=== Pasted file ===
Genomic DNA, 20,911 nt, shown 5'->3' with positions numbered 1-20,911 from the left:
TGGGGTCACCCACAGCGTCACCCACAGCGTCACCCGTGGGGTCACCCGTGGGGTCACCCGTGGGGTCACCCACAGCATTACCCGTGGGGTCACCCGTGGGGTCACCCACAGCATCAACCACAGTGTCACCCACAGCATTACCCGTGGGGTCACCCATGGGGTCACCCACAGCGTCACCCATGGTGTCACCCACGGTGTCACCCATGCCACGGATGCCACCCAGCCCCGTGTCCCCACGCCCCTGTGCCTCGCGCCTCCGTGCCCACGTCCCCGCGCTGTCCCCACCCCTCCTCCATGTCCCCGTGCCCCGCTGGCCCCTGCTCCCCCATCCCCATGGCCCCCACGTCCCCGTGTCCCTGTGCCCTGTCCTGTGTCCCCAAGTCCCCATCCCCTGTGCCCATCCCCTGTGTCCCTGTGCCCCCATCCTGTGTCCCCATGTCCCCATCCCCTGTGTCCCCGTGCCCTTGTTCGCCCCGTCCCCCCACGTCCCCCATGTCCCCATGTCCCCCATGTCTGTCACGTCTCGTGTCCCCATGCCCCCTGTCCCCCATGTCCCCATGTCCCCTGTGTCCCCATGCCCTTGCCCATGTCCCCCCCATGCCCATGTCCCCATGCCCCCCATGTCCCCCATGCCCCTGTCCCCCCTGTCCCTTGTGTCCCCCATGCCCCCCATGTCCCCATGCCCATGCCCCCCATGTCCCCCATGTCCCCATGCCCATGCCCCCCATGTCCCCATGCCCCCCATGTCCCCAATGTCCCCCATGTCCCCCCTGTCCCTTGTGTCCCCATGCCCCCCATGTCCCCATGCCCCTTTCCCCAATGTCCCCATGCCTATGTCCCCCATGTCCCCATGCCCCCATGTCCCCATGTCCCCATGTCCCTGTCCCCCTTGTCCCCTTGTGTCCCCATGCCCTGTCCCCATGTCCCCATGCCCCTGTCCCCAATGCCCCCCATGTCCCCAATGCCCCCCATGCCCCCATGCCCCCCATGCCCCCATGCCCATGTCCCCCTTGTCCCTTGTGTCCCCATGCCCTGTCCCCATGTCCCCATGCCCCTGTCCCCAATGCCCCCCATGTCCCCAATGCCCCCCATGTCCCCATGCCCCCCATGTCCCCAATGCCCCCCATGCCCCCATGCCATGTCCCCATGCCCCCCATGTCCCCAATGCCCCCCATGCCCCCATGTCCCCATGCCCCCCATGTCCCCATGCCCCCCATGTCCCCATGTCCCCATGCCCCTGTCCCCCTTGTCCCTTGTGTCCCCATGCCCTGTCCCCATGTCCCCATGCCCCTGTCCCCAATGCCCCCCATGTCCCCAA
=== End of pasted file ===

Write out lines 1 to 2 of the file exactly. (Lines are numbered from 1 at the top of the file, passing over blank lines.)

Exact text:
Genomic DNA, 20,911 nt, shown 5'->3' with positions numbered 1-20,911 from the left:
TGGGGTCACCCACAGCGTCACCCACAGCGTCACCCGTGGGGTCACCCGTGGGGTCACCCGTGGGGTCACCCACAGCATTACCCGTGGGGTCACCCGTGGGGTCACCCACAGCATCAACCACAGTGTCACCCACAGCATTACCCGTGGGGTCACCCATGGGGTCACCCACAGCGTCACCCATGGTGTCACCCACGGTGTCACCCATGCCACGGATGCCACCCAGCCCCGTGTCCCCACGCCCCTGTGCCTCGCGCCTCCGTGCCCACGTCCCCGCGCTGTCCCCACCCCTCCTCCATGTCCCCGTGCCCCGCTGGCCCCTGCTCCCCCATCCCCATGGCCCCCACGTCCCCGTGTCCCTGTGCCCTGTCCTGTGTCCCCAAGTCCCCATCCCCTGTGCCCATCCCCTGTGTCCCTGTGCCCCCATCCTGTGTCCCCATGTCCCCATCCCCTGTGTCCCCGTGCCCTTGTTCGCCCCGTCCCCCCACGTCCCCCATGTCCCCATGTCCCCCATGTCTGTCACGTCTCGTGTCCCCATGCCCCCTGTCCCCCATGTCCCCATGTCCCCTGTGTCCCCATGCCCTTGCCCATGTCCCCCCCATGCCCATGTCCCCATGCCCCCCATGTCCCCCATGCCCCTGTCCCCCCTGTCCCTTGTGTCCCCCATGCCCCCCATGTCCCCATGCCCATGCCCCCCATGTCCCCCATGTCCCCATGCCCATGCCCCCCATGTCCCCATGCCCCCCATGTCCCCAATGTCCCCCATGTCCCCCCTGTCCCTTGTGTCCCCATGCCCCCCATGTCCCCATGCCCCTTTCCCCAATGTCCCCATGCCTATGTCCCCCATGTCCCCATGCCCCCATGTCCCCATGTCCCCATGTCCCTGTCCCCCTTGTCCCCTTGTGTCCCCATGCCCTGTCCCCATGTCCCCATGCCCCTGTCCCCAATGCCCCCCATGTCCCCAATGCCCCCCATGCCCCCATGCCCCCCATGCCCCCATGCCCATGTCCCCCTTGTCCCTTGTGTCCCCATGCCCTGTCCCCATGTCCCCATGCCCCTGTCCCCAATGCCCCCCATGTCCCCAATGCCCCCCATGTCCCCATGCCCCCCATGTCCCCAATGCCCCCCATGCCCCCATGCCATGTCCCCATGCCCCCCATGTCCCCAATGCCCCCCATGCCCCCATGTCCCCATGCCCCCCATGTCCCCATGCCCCCCATGTCCCCATGTCCCCATGCCCCTGTCCCCCTTGTCCCTTGTGTCCCCATGCCCTGTCCCCATGTCCCCATGCCCCTGTCCCCAATGCCCCCCATGTCCCCAA